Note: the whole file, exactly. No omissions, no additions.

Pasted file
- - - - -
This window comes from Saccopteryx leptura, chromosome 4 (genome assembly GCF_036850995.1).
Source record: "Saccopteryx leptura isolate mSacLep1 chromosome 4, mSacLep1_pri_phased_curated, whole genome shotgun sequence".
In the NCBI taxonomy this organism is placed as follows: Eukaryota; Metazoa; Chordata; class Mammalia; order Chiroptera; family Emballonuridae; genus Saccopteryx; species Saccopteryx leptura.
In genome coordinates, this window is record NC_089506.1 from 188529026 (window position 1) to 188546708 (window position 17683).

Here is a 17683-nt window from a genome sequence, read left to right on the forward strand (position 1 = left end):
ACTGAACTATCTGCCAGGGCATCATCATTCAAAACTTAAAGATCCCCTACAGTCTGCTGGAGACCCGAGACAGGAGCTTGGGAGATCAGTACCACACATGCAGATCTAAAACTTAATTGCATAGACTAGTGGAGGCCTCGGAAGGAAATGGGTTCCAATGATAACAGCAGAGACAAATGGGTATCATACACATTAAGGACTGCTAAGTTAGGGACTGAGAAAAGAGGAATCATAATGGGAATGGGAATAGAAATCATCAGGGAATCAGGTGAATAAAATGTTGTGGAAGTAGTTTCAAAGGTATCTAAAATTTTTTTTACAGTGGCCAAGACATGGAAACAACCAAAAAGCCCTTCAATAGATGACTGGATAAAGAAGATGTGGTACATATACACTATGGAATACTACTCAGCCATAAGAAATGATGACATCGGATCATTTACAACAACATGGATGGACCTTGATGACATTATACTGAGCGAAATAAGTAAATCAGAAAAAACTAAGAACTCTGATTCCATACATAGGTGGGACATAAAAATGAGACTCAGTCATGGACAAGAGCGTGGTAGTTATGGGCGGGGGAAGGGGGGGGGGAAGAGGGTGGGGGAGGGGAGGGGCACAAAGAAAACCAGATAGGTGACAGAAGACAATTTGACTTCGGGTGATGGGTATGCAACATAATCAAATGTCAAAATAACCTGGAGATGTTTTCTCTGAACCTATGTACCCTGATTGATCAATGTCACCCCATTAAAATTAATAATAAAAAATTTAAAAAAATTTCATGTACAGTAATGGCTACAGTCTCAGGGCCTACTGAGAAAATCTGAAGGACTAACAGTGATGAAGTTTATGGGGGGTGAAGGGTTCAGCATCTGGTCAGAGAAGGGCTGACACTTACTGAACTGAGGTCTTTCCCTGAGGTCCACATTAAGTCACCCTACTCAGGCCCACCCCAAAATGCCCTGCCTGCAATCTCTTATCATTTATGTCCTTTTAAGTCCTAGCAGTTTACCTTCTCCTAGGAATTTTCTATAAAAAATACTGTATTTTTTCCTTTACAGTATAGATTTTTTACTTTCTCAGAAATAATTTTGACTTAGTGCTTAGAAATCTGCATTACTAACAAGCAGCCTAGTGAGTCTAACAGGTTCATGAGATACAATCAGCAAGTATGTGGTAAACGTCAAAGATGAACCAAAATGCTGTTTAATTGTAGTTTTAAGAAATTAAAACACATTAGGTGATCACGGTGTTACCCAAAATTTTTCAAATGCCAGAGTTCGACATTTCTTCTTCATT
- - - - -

This window comes from Saccopteryx leptura, chromosome 4 (genome assembly GCF_036850995.1).
Source record: "Saccopteryx leptura isolate mSacLep1 chromosome 4, mSacLep1_pri_phased_curated, whole genome shotgun sequence".
In the NCBI taxonomy this organism is placed as follows: Eukaryota; Metazoa; Chordata; class Mammalia; order Chiroptera; family Emballonuridae; genus Saccopteryx; species Saccopteryx leptura.
In genome coordinates, this window is record NC_089506.1 from 188529026 (window position 1) to 188546708 (window position 17683).

Here is a 17683-nt window from a genome sequence, read left to right on the forward strand (position 1 = left end):
ACTGAACTATCTGCCAGGGCATCATCATTCAAAACTTAAAGATCCCCTACAGTCTGCTGGAGACCCGAGACAGGAGCTTGGGAGATCAGTACCACACATGCAGATCTAAAACTTAATTGCATAGACTAGTGGAGGCCTCGGAAGGAAATGGGTTCCAATGATAACAGCAGAGACAAATGGGTATCATACACATTAAGGACTGCTAAGTTAGGGACTGAGAAAAGAGGAATCATAATGGGAATGGGAATAGAAATCATCAGGGAATCAGGTGAATAAAATGTTGTGGAAGTAGTTTCAAAGGTATCTAAAATTTTTTTTACAGTGGCCAAGACATGGAAACAACCAAAAAGCCCTTCAATAGATGACTGGATAAAGAAGATGTGGTACATATACACTATGGAATACTACTCAGCCATAAGAAATGATGACATCGGATCATTTACAACAACATGGATGGACCTTGATGACATTATACTGAGCGAAATAAGTAAATCAGAAAAAACTAAGAACTCTGATTCCATACATAGGTGGGACATAAAAATGAGACTCAGTCATGGACAAGAGCGTGGTAGTTATGGGCGGGGGAAGGGGGGGGGGAAGAGGGTGGGGGAGGGGAGGGGCACAAAGAAAACCAGATAGGTGACAGAAGACAATTTGACTTCGGGTGATGGGTATGCAACATAATCAAATGTCAAAATAACCTGGAGATGTTTTCTCTGAACCTATGTACCCTGATTGATCAATGTCACCCCATTAAAATTAATAATAAAAAATTTAAAAAAATTTCATGTACAGTAATGGCTACAGTCTCAGGGCCTACTGAGAAAATCTGAAGGACTAACAGTGATGAAGTTTATGGGGGGTGAAGGGTTCAGCATCTGGTCAGAGAAGGGCTGACACTTACTGAACTGAGGTCTTTCCCTGAGGTCCACATTAAGTCACCCTACTCAGGCCCACCCCAAAATGCCCTGCCTGCAATCTCTTATCATTTATGTCCTTTTAAGTCCTAGCAGTTTACCTTCTCCTAGGAATTTTCTATAAAAAATACTGTATTTTTTCCTTTACAGTATAGATTTTTTACTTTCTCAGAAATAATTTTGACTTAGTGCTTAGAAATCTGCATTACTAACAAGCAGCCTAGTGAGTCTAACAGGTTCATGAGATACAATCAGCAAGTATGTGGTAAACGTCAAAGATGAACCAAAATGCTGTTTAATTGTAGTTTTAAGAAATTAAAACACATTAGGTGATCACGGTGTTACCCAAAATTTTTCAAATGCCAGAGTTCGACATTTCTTCTTCATT